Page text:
Thinking of being a trainer. - Page 3 - The Horse Forum
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post #21 of 31 Old 03-11-2012, 12:08 PM
Green Broke
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I'm not sure I can say this without it coming across as rude, so I will just say it.

In my personal opinion, someone who is just being taught to lunge has no business trying to train other people's horses.
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post #22 of 31 Old 03-11-2012, 12:49 PM Thread Starter
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Originally Posted by HowClever View Post
I'm not sure I can say this without it coming across as rude, so I will just say it.

In my personal opinion, someone who is just being taught to lunge has no business trying to train other people's horses.
Did you read the rest of it, or just read the part about me lunging? I know a lot in other areas, I just don't know everything. I stated I wasn't doing it now, I'd be doing it much later, after some years of straight training for my own self.

I know I'm not coming across as a super, awesome, experienced rider. But I'm not trying to come off as that. Not right now.

Big City

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post #23 of 31 Old 03-11-2012, 01:12 PM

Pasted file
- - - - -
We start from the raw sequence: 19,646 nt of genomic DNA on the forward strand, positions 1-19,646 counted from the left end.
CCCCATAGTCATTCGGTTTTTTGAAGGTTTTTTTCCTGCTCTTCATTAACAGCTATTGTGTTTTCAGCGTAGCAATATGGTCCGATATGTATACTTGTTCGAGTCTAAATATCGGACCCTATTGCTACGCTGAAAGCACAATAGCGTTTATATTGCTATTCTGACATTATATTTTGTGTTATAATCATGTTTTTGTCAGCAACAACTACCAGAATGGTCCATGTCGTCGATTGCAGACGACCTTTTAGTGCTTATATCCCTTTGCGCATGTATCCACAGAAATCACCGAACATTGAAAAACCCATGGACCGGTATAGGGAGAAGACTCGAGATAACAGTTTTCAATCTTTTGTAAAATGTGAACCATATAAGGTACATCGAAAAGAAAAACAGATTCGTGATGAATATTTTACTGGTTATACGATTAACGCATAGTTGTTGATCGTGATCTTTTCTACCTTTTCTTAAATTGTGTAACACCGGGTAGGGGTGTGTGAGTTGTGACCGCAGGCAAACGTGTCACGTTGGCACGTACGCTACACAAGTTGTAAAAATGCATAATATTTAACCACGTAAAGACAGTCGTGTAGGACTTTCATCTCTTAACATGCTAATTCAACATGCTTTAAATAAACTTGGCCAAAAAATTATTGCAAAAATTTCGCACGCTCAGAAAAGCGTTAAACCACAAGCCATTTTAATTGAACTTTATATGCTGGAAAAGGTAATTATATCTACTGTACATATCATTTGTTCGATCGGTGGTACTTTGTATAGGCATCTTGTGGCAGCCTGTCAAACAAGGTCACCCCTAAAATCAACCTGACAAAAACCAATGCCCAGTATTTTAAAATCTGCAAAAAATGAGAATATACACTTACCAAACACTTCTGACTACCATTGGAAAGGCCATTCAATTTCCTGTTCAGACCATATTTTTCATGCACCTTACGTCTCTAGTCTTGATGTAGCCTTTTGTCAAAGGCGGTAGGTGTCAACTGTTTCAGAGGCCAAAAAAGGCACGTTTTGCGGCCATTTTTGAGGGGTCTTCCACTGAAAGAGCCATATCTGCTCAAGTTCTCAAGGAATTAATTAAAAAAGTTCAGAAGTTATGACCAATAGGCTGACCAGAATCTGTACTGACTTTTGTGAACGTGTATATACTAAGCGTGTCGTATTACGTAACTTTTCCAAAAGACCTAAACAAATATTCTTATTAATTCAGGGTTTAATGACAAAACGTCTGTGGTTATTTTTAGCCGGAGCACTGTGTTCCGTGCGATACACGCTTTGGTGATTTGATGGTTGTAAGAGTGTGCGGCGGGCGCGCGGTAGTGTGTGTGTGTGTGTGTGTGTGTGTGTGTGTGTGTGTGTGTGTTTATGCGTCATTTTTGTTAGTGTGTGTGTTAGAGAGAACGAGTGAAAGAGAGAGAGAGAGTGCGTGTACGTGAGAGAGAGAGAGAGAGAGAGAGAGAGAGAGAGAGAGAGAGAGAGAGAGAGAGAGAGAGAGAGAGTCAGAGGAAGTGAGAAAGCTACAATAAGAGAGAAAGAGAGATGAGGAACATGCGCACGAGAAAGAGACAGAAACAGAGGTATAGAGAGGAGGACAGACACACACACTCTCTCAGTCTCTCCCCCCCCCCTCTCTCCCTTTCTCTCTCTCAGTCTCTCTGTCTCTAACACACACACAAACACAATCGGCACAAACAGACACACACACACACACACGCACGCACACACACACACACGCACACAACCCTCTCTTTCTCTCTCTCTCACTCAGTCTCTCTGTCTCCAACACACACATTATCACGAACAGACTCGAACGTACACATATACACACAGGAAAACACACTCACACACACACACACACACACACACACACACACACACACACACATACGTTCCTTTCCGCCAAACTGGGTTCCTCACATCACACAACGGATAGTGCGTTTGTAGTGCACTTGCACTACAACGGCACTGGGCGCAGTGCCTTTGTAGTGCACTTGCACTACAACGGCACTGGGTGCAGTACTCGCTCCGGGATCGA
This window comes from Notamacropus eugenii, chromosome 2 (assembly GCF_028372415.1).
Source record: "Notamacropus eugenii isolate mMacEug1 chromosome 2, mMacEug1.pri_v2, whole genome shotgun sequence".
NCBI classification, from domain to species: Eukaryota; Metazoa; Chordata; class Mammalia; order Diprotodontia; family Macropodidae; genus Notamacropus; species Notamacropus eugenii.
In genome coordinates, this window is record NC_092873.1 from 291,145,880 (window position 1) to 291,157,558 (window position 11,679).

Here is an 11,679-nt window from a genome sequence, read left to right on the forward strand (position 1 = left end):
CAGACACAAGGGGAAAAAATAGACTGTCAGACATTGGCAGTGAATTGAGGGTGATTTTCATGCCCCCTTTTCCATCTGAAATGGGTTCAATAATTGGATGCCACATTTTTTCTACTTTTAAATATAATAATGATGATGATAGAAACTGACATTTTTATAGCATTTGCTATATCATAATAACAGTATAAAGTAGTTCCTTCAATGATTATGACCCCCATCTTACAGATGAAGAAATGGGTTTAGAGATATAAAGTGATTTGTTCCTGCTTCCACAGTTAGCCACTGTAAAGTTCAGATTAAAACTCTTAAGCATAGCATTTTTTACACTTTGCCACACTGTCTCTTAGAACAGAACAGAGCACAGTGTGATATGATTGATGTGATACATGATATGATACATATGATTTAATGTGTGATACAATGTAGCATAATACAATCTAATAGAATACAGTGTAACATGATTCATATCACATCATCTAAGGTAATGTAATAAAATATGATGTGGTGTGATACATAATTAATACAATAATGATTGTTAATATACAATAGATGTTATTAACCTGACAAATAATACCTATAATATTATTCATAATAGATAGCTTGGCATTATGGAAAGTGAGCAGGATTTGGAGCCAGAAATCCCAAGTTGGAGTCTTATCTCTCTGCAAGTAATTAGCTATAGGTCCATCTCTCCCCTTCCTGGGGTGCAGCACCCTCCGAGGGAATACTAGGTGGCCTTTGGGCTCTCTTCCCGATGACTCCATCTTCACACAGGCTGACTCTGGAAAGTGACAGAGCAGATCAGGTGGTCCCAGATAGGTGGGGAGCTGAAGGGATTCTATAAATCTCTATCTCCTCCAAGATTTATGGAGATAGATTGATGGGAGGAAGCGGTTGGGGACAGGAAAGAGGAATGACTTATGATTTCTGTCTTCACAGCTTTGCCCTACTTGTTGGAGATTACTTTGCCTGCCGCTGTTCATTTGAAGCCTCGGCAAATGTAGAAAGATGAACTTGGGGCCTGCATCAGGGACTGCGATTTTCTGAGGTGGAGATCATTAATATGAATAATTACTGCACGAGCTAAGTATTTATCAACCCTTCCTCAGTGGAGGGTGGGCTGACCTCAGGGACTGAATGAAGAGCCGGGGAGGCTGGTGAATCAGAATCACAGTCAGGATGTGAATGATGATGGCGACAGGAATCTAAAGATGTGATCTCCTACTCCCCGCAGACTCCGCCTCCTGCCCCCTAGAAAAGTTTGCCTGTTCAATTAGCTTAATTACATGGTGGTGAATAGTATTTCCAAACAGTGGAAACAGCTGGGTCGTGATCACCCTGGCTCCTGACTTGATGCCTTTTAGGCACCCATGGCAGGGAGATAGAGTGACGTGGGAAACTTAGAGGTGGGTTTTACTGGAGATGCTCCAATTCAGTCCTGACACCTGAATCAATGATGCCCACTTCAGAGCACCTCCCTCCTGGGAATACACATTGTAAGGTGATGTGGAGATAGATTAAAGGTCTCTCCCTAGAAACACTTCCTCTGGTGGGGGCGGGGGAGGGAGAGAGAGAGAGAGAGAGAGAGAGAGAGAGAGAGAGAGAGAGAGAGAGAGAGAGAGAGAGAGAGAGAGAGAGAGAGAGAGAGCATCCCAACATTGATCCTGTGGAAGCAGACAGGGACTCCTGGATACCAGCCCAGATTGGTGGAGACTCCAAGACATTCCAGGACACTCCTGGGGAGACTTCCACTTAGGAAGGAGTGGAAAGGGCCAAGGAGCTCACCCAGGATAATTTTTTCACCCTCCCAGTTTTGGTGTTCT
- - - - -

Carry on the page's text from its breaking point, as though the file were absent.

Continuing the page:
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I believe you posted you have worked with a trainer/and or working with a trainer. Continue to do so, work at a breeding farm & ride some stallions, work with a coach. You will soon have the skills neccessary to start a colt, world needs more suckers, oops, sorry I mean trainers. I am smart, I quit before I broke anything that couldn't be fixed.
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post #24 of 31 Old 03-11-2012, 08:47 PM Thread Starter
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Thanks for the tip... I guess. I can't decide if you're just trying to joke or not. Heh.

Big City

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post #25 of 31 Old 03-12-2012, 07:54 PM
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You just learned how to lunge ... yeah I would not be PAYING you to ride my horse.

Much less "train" it. Do you understand the importance of a good FOUNDATION and ground work? Like seriously? And are you a teenager? I would not hire a person who cannot legally hold liability insurance. Which you would need to have.

Your going to create more problems than you solve at this point. Go work for as many trainers as possible. Ride as MANY horses as possible. You DO need to be a super duper excellent rider to be a trainer. You just DO. What do you know that will qualify you to be a trainer?

You obviously do not know ground work. (i.e. lunging - btw, you let that pony get off very easily with that chunk out of your leg, with me, he would have met jesus that day) Have you ever handled a stallion? Try it.